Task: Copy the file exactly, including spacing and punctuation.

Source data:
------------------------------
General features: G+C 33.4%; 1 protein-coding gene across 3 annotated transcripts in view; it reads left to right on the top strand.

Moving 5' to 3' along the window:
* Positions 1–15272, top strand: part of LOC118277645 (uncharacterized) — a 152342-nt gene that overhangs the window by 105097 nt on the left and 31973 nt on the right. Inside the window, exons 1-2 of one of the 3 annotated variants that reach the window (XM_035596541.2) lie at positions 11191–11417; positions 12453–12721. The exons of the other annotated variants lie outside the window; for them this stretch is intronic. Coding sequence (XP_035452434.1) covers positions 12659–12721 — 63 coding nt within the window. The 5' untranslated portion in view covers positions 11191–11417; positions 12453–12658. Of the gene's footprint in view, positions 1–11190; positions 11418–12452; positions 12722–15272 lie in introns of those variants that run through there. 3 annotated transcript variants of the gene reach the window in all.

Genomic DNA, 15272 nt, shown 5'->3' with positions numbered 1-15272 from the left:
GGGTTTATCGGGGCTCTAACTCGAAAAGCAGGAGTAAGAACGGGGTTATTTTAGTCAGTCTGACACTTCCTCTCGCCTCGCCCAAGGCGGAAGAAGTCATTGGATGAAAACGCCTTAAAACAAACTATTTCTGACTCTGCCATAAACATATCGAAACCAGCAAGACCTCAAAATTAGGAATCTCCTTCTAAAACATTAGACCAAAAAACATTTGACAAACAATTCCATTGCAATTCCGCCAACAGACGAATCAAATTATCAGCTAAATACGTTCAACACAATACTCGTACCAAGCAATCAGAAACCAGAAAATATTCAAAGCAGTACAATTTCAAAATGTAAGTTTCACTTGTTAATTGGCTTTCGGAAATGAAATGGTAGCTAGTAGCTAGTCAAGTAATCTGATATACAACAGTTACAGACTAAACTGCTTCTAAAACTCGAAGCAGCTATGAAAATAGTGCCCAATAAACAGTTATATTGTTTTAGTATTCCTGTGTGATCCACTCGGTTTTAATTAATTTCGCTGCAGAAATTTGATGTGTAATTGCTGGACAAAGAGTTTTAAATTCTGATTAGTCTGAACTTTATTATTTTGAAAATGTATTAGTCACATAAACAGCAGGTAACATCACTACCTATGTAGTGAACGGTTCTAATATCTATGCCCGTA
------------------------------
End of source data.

General features: G+C 33.4%; 1 protein-coding gene across 3 annotated transcripts in view; it reads left to right on the top strand.

Moving 5' to 3' along the window:
* Positions 1–15272, top strand: part of LOC118277645 (uncharacterized) — a 152342-nt gene that overhangs the window by 105097 nt on the left and 31973 nt on the right. Inside the window, exons 1-2 of one of the 3 annotated variants that reach the window (XM_035596541.2) lie at positions 11191–11417; positions 12453–12721. The exons of the other annotated variants lie outside the window; for them this stretch is intronic. Coding sequence (XP_035452434.1) covers positions 12659–12721 — 63 coding nt within the window. The 5' untranslated portion in view covers positions 11191–11417; positions 12453–12658. Of the gene's footprint in view, positions 1–11190; positions 11418–12452; positions 12722–15272 lie in introns of those variants that run through there. 3 annotated transcript variants of the gene reach the window in all.

Genomic DNA, 15272 nt, shown 5'->3' with positions numbered 1-15272 from the left:
GGGTTTATCGGGGCTCTAACTCGAAAAGCAGGAGTAAGAACGGGGTTATTTTAGTCAGTCTGACACTTCCTCTCGCCTCGCCCAAGGCGGAAGAAGTCATTGGATGAAAACGCCTTAAAACAAACTATTTCTGACTCTGCCATAAACATATCGAAACCAGCAAGACCTCAAAATTAGGAATCTCCTTCTAAAACATTAGACCAAAAAACATTTGACAAACAATTCCATTGCAATTCCGCCAACAGACGAATCAAATTATCAGCTAAATACGTTCAACACAATACTCGTACCAAGCAATCAGAAACCAGAAAATATTCAAAGCAGTACAATTTCAAAATGTAAGTTTCACTTGTTAATTGGCTTTCGGAAATGAAATGGTAGCTAGTAGCTAGTCAAGTAATCTGATATACAACAGTTACAGACTAAACTGCTTCTAAAACTCGAAGCAGCTATGAAAATAGTGCCCAATAAACAGTTATATTGTTTTAGTATTCCTGTGTGATCCACTCGGTTTTAATTAATTTCGCTGCAGAAATTTGATGTGTAATTGCTGGACAAAGAGTTTTAAATTCTGATTAGTCTGAACTTTATTATTTTGAAAATGTATTAGTCACATAAACAGCAGGTAACATCACTACCTATGTAGTGAACGGTTCTAATATCTATGCCCGTA